label:

You must always use the 6.2 Infectious Substance label, as shown on
the left.

If you are shipping over 50 mL or 50 grams of a Category A, Infectious


substance, the box must also be marked with a cargo-only aircraft label,
as shown on the right.

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Packing Instruction 650 for Category B, Biological substances has the


following requirements:

Ensure the box is marked with the diamond-shaped mark, shown on the
slide. The mark must be at least 2 X 2 and include the marking UN3373.

The proper shipping name Biological Substance, Category B must be


marked on the box, adjacent to the diamond-shaped mark.

You do not need to ship Category B, Biological substances in a UN-certified


box.

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Packing Instruction 650 for Category B, Biological substances has additional


requirements for air transport:

It must be triple packaged with a primary receptacle, secondary


packaging, and rigid outer packaging.

You must pack it in leak-proof primary receptacle containing no more


than 1 L of any liquid, as well as leak-proof secondary packaging.

If your vials are glass, you must wrap them in bubble wrap or rubber
band them together so that they do not break in transit.

The package must contain enough absorbent material to soak up the


entire contents of the bag.

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Packing Instruction 650 for Category B, Biological substances has additional


requirements for air transport:

It must withstand a pressure differential of not less than 95kPa and


temperatures between -40F and +130F.

It must contain no more than 4L in the outer packaging, excluding ice.


It must include an itemized list of contents between the secondary
packaging and outer packaging. In the case of medical specimen
shipments, the vial is the primary container and the styro/box
combination is the outer packaging. The test requisition form (batch
sheet) serves as the itemized list of contents.

Use the proper shipping name, Biological Substance, Category B.


Outside of the package must be marked durably and legibly with the
name and telephone number of a responsible contact person.

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49 CFR for Category B, Biological substances has additional requirements for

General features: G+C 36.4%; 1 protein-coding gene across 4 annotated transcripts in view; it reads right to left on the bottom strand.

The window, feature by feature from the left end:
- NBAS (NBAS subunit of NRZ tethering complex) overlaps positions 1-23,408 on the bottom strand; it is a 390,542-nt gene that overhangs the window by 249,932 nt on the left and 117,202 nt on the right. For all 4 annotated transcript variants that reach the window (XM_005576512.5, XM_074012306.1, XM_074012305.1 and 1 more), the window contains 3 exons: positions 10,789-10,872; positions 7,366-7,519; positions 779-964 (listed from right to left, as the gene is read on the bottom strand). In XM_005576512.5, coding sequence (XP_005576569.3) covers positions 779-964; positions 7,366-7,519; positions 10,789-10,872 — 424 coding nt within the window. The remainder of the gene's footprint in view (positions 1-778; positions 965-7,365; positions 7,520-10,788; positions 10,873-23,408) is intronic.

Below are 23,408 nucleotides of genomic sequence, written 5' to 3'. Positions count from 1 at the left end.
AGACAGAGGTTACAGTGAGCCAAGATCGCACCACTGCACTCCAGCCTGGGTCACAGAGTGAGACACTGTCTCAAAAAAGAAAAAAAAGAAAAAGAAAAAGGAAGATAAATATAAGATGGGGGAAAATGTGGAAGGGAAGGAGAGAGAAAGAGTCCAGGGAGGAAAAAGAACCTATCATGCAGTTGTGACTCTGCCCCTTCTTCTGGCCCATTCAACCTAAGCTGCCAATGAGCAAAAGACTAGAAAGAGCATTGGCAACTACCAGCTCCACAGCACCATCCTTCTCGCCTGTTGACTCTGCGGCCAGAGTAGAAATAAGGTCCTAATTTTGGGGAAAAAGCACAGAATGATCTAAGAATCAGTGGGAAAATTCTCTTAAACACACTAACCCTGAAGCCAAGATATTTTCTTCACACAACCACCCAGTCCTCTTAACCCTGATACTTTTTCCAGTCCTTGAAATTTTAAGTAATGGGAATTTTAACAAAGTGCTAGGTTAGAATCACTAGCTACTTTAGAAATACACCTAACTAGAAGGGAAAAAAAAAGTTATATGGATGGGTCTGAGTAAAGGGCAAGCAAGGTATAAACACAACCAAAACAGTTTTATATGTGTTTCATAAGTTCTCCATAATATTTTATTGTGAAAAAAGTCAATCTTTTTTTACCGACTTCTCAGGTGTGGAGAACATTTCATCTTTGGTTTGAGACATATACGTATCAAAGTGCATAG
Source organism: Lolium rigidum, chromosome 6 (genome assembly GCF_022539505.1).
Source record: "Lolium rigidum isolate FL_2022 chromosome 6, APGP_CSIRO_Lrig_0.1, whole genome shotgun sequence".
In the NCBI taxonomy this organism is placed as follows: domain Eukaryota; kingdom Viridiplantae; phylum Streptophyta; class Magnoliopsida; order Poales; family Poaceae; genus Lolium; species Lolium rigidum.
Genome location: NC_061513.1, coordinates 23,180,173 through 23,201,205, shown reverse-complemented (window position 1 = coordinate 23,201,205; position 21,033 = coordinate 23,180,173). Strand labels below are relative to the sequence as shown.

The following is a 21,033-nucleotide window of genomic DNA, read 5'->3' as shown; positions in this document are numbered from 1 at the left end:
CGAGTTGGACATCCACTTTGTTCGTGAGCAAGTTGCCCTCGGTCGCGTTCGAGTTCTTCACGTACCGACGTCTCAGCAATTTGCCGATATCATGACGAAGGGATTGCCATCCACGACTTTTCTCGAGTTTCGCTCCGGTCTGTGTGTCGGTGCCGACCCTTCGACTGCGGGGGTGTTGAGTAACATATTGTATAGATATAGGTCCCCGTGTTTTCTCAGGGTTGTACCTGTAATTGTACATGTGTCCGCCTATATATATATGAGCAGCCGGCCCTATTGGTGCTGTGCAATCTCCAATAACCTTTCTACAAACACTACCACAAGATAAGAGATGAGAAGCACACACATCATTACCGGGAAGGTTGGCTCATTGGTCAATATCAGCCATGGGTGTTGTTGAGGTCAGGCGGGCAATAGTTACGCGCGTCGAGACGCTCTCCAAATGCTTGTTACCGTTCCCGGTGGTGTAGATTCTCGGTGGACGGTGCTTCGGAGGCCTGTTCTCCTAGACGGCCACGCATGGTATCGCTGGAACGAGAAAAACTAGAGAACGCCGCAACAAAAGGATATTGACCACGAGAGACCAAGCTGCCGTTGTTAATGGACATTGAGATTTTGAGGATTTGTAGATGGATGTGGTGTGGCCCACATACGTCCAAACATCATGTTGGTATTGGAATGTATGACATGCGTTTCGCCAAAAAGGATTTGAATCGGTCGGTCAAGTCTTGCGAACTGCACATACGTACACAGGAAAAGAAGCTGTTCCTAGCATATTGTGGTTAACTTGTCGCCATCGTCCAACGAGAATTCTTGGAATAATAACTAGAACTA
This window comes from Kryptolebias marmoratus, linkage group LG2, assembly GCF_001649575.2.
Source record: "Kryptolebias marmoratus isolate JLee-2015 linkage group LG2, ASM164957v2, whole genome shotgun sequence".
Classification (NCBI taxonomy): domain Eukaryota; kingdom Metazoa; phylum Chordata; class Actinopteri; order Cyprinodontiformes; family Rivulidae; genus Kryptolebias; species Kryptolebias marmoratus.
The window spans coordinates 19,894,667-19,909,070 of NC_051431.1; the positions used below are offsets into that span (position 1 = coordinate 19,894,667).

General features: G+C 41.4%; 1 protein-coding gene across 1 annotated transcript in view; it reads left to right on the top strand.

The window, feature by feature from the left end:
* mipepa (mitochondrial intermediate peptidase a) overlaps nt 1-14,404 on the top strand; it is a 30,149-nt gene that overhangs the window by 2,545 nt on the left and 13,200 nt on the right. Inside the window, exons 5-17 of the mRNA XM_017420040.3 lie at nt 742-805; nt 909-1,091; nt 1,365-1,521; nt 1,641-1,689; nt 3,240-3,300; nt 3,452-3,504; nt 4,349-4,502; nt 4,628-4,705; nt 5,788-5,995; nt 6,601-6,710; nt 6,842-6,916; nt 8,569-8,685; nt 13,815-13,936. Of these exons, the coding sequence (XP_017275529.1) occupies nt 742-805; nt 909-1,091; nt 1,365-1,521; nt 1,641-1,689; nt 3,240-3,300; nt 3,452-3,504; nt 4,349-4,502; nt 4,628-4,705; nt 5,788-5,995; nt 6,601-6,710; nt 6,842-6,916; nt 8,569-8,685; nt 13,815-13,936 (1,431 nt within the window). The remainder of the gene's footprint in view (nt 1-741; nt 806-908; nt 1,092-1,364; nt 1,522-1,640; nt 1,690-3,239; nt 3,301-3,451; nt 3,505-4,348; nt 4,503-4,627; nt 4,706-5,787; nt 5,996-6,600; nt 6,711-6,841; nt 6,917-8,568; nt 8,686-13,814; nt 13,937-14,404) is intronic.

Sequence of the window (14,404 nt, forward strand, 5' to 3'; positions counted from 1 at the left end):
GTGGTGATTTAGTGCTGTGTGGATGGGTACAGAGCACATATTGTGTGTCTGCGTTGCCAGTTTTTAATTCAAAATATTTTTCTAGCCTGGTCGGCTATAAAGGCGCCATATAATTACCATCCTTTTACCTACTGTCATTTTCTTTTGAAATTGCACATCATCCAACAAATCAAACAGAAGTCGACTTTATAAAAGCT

ground transport:

Shipping by ground is very similar to shipping by air, with many of the


same requirements.

It must be triple packaged with a primary receptacle, secondary


packaging, and rigid outer packaging.

You must pack it in leak-proof primary receptacle containing no more


than 1 L of any liquid, as well as leak-proof secondary packaging.

If your vials are glass, you must wrap them in bubble wrap or rubber
band them together so that they do not break in transit.

The package must contain enough absorbent material to soak up the


entire contents of the bag.
The box must be capable of passing a drop test from the height of 4
feet.

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When shipping Category B, Biological substances, you must use the proper
markings and labels:

You must always use the UN3373 marking, as shown on the left. Place the
mark next to the words Biological Substance, Category B.

If your specimen needs to be shipped on dry ice, use a dry ice label. This label
must include the weight of the dry ice, marked in kilograms.

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This slide shows an example of a box marked with the proper shipping name,
Biological Substance, Category B next to the UN3373 marking.

These are the only markings required for air or ground shipments.
If the specimen is liquid, your boxes needs to display orientation labels
on opposite sides. Since most of our shipments contain liquid, our
boxes are preprinted with these arrows.

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When packing microbiology cultures:

Both Category A, Infectious substances and Category B, Biological


cultures should be sent in a Mayo Medical Laboratories (MML)supplied secondary container. Doing so ensures the safety of lab
personnel.

For Category A, Infectious cultures, the secondary container must be


placed in the appropriate temperature color-coded bag and in a UNcertified box.

For Category B, Biological cultures, the secondary container must be


placed in the appropriate temperature color-coded bag. Place a blue
C label on the bag.
Note: The blue C label is a Mayo Medical Laboratories supply item.
Use of the blue C label is not a regulatory requirement; rather Mayo
Medical Laboratories requests our clients to use this label on Category B

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culture shipments.

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When shipping Category A, Infectious cultures: